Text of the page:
Utne Independent Press Award nomination (and the “Top Quark”)

Two pieces of happy news to share. First, PEN America has received its first Utne Independent Press Award nomination, in the category of international coverage. We face stiff competition from last year’s winner The New Statesman, plus The Virginia Quarterly Review, The Middle East Report, NACLA Report on the Americas, The New Internationalist, Peace Review: A Journal of Social Justice, and The Walrus. It’s great to be in their company.

Second, Tomasz Rozycki’s guest post about “Scorched Maps,” a poem of his published in PEN America 10: Fear Itself, was selected by Robert Pinsky for the “Top Quark,” celebrating the year's best blog writing in arts & literature. Here’s what Pinsky said about Rozycki’s piece:
Tomasz Rozycki’s poem “Scorched Maps”—translated by Mira Rosenthal into real lines of poetry in English: I will remember this poem about memory and Rozycki's commentary (same translator) on it. The image of the past and its losses as “subterranean” is familiar. Re-imagined in “Scorched Maps,” the image regains its emotional force: the seeker face-down and speaking to the earth, and the earth along with the lives it contains responding, “vast and wild around my head.”
PEN America contributor Amitava Kumar received second prize for his short-short story “Postmortem,” which, Pinsky said, “has also entered my imagination in a way I will not forget. ” And Lydia Kiesling received third prize for her review of Orhan Pamuk’s The Museum of Innocence, a review published by The Millions. Congratulations to Lydia, Amitava, Mira, and Tomasz.

1 comment:

Pen Petition said...

An Examination of a Social Problem
A GREAT IRONY is that American liberals today are as incapable as anyone of recognizing, and acknowledging, the caste nature of U.S. society.
Many differences in this country aren't simply differences of circumstance. Our brains are wired differently, according to how we were raised.
For example, I'm unable to listen to National Public Radio. The bloodless, monotone presentation puts me immediately to sleep, as it does to many.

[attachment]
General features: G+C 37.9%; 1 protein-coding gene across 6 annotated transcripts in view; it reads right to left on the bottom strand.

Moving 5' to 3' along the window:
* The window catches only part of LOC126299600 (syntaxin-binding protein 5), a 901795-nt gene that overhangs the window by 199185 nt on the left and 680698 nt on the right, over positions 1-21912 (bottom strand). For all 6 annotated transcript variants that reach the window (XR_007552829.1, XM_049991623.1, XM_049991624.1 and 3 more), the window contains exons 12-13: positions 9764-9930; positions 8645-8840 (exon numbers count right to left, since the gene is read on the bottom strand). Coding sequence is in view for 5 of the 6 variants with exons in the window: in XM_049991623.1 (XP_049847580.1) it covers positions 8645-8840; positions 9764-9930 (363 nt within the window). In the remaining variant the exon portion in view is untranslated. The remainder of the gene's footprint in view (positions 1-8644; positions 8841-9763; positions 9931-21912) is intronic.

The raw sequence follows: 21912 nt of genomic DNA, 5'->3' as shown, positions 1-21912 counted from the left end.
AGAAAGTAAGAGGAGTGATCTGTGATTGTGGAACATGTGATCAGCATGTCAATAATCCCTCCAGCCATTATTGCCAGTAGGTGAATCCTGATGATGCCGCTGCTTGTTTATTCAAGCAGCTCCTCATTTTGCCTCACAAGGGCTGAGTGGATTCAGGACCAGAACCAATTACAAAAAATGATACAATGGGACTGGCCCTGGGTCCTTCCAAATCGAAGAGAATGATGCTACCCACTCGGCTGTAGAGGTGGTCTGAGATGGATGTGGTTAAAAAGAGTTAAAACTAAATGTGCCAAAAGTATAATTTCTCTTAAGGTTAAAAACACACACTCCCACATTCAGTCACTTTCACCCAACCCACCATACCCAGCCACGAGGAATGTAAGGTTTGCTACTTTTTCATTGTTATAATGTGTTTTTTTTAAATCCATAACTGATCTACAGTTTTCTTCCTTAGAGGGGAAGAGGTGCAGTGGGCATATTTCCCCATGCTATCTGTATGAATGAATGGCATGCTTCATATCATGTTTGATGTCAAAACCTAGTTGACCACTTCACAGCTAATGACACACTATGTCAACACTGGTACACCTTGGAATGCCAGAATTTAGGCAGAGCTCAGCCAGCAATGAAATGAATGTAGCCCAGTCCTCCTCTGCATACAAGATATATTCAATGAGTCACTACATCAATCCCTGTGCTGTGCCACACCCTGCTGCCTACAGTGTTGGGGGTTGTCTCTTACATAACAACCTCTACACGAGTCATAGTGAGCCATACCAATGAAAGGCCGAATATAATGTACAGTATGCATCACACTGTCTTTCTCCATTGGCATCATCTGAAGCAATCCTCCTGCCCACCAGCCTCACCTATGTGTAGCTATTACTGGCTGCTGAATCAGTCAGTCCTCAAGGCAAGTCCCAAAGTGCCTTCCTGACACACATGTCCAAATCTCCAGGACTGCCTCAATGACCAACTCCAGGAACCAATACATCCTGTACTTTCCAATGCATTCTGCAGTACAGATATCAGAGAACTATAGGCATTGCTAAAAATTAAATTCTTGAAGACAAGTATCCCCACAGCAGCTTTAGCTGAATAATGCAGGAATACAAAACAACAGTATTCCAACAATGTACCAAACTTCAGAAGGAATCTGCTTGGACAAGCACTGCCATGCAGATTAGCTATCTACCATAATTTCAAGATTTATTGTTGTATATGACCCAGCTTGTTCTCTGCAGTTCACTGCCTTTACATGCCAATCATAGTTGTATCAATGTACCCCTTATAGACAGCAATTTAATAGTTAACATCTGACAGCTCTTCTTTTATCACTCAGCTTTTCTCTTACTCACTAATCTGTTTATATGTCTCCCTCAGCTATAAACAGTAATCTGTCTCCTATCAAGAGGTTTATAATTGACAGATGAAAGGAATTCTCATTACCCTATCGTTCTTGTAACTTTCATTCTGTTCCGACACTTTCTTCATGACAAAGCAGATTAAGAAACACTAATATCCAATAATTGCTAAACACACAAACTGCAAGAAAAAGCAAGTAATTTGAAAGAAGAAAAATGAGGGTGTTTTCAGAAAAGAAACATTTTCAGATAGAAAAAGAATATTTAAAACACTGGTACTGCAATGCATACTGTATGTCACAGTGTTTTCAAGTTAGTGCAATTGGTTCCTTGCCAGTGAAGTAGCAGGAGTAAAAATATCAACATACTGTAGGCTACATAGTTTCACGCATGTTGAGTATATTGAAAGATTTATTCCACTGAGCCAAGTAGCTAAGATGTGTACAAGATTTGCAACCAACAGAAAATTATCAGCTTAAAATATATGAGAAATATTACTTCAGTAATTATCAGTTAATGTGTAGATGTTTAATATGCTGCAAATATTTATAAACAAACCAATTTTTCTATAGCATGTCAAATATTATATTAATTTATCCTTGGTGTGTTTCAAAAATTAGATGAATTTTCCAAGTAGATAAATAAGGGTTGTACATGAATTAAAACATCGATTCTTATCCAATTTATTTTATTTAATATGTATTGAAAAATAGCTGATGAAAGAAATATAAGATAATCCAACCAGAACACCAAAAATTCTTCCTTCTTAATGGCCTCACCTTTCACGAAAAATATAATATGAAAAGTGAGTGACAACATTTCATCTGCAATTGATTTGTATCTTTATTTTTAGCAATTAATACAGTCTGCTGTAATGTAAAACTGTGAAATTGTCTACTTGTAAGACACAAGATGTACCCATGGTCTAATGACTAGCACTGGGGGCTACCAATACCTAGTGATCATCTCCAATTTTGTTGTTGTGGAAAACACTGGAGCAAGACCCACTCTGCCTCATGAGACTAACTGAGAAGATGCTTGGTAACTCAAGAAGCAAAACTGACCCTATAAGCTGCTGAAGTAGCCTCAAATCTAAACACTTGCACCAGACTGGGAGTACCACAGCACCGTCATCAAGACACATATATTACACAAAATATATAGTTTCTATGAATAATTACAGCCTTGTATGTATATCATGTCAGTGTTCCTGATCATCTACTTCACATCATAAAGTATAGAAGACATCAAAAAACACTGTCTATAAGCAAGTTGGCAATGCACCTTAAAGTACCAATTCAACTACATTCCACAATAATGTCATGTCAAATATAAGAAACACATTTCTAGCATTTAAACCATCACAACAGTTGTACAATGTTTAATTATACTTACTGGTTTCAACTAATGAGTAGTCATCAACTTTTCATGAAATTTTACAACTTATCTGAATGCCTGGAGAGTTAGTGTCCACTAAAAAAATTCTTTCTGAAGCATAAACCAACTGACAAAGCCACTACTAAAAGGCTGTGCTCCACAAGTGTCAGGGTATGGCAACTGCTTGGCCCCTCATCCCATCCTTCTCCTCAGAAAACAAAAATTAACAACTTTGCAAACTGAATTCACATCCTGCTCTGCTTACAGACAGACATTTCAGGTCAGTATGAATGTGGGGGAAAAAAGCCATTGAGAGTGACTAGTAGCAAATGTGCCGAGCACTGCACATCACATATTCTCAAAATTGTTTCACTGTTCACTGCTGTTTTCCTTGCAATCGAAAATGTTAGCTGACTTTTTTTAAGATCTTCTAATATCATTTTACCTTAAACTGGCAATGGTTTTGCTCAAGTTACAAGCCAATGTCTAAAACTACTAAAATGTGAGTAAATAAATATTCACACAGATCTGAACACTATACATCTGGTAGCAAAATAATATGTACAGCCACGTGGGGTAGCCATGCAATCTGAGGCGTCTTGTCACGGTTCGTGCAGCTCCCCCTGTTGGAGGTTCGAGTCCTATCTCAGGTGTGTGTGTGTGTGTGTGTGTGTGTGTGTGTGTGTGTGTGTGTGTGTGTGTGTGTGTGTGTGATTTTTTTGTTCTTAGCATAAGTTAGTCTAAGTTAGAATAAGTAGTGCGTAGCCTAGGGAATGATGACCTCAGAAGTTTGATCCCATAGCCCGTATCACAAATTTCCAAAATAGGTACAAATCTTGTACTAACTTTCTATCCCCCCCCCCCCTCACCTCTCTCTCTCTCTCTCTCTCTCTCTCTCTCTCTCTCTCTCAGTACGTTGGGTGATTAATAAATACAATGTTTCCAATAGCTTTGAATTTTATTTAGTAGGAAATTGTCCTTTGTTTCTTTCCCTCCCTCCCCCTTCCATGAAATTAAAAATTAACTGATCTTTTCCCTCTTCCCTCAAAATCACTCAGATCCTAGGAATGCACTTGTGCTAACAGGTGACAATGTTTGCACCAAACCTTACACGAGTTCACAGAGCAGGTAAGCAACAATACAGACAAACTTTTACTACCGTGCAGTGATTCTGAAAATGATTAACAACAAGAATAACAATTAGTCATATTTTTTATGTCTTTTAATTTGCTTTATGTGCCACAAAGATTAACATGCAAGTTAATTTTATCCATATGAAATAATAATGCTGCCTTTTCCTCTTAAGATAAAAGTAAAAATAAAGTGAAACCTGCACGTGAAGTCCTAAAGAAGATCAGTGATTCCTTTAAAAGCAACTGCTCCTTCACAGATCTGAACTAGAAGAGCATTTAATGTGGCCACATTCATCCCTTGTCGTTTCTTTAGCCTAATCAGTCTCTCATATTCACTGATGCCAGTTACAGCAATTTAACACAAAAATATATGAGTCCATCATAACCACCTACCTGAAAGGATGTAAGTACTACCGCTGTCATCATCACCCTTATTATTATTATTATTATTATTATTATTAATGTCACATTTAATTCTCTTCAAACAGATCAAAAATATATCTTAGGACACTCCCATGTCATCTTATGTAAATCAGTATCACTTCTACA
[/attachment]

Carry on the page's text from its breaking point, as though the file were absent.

I'm convinced that much of the appeal of a Sean Hannity isn't what he says, so much that he looks and sounds like a "regular guy." (No accident that he used to work as a house painter.) This puts him on a level of instant acceptability with much of the public.
Sarah Palin is a classic example of caste. Her homey, twangy presentation bonds her with her fans, at the same time it creates instant, incredible hostility from the Genteel Caste; hostility unaccountable for simply because of her ideas. (Where's comparable hatred of Mitt Romney?) The like or dislike of Palin works on a conscious but also unconscious level. Emotion from below drives the positive or negative reaction-- extremes of sympathy and unsympathy outside the bounds of reason and logic.
Much of my conflict with the established lit world has been because our tastes are radically different. The writing of postmodernists like David Foster Wallace does nothing for me. I see them as fakirs; semi-talented poseurs. On the other hand, the innate snobbery of the Genteel Caste prevents recognition of Jack London and O. Henry as great American authors.
Why do those two writers from 100 years ago speak directly to me in ways that many well-hyped authors of now can't? In this case, caste trumps era.
Caste America becomes more noticeable when you examine the underclass.
In 2005 I worked as an uncertified substitute teacher in Philly schools, sent to inner city high schools most subs wouldn't touch. An example of financial desperation on my part. Tough places! The thing that hits you quickly enough is that these kids have NO chance in today's America. In the worst schools, of 5,000 kids, perhaps five a year took the SAT exam. Maybe things have improved-- but when you factor in the high dropout rate, the odds of upward mobility for these young people aren't good.
The problem isn't confined to schooling. In punctuality, dress, dialect, presentation, these kids are in no way suited for entry into a workworld dominated by the Genteel Caste and its variants. (I'm not sure I was ever suited for it myself!) The advantages higher caste people grow up with are enormous. They're beyond quantification.
In a more challenging caste circumstance is the Hispanic situation. These people are slotted for bottom caste roles. They're not encouraged even to learn the dominant caste's language! Much less be acculturated into the subliminal nuances of those at the top.
Yes, we have the example of President Obama, seemingly shattering caste stereotypes-- until you consider that he was raised by upper-class grandparents, and educated at the top upper-caste universities of Columbia and Harvard.
Caste trumps race also.